In 2017, Salk scientists reported that tilting a frozen protein sample as it sat under an electron microscope was an effective approach to acquiring better information about its structure and helping researchers understand a host of diseases ranging from HIV to cancer. Now, they have developed a mathematical framework that underlies some of those initial observations.
Their new study, published in Progress in Biophysics and Molecular Biology on September 13, 2019, provides a foundation for quantitatively determining how differences in viewing angles affect the resulting 3D structures of proteins, and could help other researchers determine the best setup for experiments to improve the imaging technique called cryo-EM.
“This provides a quantitative understanding for why variations in viewing angles affect the quality of resulting 3D structures of proteins, and where we could do better to improve the data,” says Dmitry Lyumkis, a Salk assistant professor of genetics and coauthor of the new work. “These kinds of theoretical frameworks are important to understanding precisely how information is attenuated due to imperfections associated with the imaging experiment, which will lead us to eventually get better structures out of cryo-EM data.”
In cryo-EM, or cryogenic electron microscopy, proteins are rapidly frozen in their natural form before being bombarded with electrons. By detecting how the electrons scatter when they hit the sample, researchers can determine the molecular structure of the protein or protein complex. Compared to other imaging methods, it’s easier for scientists to prepare proteins for cryo-EM, and the technique can potentially address a broader set of questions in structural biology. However, a long-standing problem in cryo-EM is that proteins tend to stick to the top or bottom of the sample grid that they’re prepared on. These select orientations mean that researchers can’t always see a protein’s structure from every angle. Tilting the sample, Lyumkis and his colleagues found in 2017, helped solve this problem.
“We knew that qualitatively, tilting improved the data in some cases,” says Lyumkis. “What we didn’t know was exactly the extent to which the structures can be affected by variations in the viewing angle.”
Recently, Philip Baldwin, a senior staff researcher at Salk and the paper’s coauthor, was examining a set of cryo-EM data collected at different viewing angles when he noticed that such variations affected the overall resolution of the resulting protein structure. After some calculations, he realized that the association between the viewing angle and resolution was generalizable to all cryo-EM experiments.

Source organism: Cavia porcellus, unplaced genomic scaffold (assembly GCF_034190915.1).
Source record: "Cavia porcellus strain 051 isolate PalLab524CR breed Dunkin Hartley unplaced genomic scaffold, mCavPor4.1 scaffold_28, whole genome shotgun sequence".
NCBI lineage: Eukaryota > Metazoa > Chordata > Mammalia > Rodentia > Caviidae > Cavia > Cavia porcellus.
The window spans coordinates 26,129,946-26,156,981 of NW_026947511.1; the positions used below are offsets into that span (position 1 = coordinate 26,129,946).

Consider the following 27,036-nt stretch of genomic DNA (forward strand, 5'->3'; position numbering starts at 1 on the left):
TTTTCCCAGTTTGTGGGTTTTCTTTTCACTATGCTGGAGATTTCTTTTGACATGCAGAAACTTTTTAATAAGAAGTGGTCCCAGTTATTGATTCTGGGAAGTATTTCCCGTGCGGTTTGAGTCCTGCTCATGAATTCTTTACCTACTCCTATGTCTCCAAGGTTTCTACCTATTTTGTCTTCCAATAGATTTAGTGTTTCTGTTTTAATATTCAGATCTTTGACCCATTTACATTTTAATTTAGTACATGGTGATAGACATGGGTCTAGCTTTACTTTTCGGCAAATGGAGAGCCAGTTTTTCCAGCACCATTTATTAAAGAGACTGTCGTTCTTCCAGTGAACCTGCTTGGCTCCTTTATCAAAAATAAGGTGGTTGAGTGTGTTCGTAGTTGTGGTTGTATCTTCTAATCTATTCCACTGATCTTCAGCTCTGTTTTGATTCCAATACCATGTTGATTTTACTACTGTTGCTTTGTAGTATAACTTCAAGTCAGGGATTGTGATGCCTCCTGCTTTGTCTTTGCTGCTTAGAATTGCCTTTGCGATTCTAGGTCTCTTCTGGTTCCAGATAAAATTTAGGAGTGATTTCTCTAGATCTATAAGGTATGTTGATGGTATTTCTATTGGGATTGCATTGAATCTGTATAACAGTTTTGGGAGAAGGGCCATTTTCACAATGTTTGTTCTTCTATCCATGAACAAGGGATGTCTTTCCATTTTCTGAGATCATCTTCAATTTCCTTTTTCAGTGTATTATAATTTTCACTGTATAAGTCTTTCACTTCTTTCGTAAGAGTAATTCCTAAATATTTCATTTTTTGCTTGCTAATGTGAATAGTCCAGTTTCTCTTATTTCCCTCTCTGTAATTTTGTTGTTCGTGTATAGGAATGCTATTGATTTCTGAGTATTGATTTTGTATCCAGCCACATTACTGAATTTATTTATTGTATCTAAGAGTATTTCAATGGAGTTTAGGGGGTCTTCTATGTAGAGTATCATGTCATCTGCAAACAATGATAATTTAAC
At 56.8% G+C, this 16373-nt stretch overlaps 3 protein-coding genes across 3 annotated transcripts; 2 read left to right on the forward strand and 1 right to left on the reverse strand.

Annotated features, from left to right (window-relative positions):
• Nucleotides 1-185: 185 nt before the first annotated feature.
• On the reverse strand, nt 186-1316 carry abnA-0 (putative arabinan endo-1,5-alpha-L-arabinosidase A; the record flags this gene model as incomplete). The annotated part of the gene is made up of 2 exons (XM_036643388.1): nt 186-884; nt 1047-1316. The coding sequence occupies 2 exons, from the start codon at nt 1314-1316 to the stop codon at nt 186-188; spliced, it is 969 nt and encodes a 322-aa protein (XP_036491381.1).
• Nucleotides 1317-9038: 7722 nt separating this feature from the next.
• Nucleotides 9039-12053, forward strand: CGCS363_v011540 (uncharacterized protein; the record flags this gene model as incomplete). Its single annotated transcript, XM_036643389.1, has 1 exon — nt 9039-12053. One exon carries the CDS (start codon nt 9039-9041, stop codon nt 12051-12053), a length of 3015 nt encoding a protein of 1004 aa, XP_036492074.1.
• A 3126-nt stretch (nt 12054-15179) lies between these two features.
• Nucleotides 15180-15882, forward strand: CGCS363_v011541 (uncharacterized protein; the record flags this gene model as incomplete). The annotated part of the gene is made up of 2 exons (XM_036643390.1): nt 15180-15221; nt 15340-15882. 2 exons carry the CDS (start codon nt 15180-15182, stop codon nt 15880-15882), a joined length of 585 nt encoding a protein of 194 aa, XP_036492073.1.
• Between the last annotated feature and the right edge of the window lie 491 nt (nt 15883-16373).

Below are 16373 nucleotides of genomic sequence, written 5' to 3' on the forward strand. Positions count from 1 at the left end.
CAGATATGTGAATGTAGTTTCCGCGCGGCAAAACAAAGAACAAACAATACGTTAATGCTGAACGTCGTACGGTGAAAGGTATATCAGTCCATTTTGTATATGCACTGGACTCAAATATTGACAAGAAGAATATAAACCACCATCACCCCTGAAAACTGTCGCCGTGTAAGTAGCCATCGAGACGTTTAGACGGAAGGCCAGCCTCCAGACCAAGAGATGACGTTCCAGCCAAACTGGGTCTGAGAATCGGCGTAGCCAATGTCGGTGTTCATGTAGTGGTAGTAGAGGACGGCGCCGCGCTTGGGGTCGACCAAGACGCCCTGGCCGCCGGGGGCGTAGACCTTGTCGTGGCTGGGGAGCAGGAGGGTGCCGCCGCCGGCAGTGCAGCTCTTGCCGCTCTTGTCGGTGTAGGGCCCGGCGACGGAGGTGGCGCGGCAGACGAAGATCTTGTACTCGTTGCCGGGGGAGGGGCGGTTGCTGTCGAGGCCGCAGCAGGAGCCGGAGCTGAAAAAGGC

The new formula lets researchers calculate, for any protein at any tilt angle, a number called the sampling compensation factor, or SCF. The closer the SCF value is to 1, the more complete the protein’s structure. If the SCF is 0.5 instead of 1, either the data is incomplete, or researchers must collect data for twice as long to get the same structural resolution. By calculating SCF values ahead of an experiment, scientists can optimize their tilt angle and data collection time.
The new quantitative formulations also helped Lyumkis and Baldwin compute just how incomplete some cryo-EM datasets are. Previously, they might have had to eyeball a set of data and guess whether it was a good or bad approximation of a protein’s structure. Now, the SCF can tell them that numerically.
“It’s very handy,” says Baldwin. “Basically, this formula tells you if you have very bad regions of the protein from which you didn’t collect data.”
Lyumkis and Baldwin hope that using the formula to assess cryo-EM results — which involves a simple calculation or piece of code — will become standard and help guide experiments and new approaches to cryo-EM. This would lead to faster discoveries in basic biological sciences and in drug development.
The work reflects a growing trend at both the Salk Institute and elsewhere toward integrating computational approaches into biology research.
Lyumkis and Baldwin were supported by grants from the National Institutes of Health.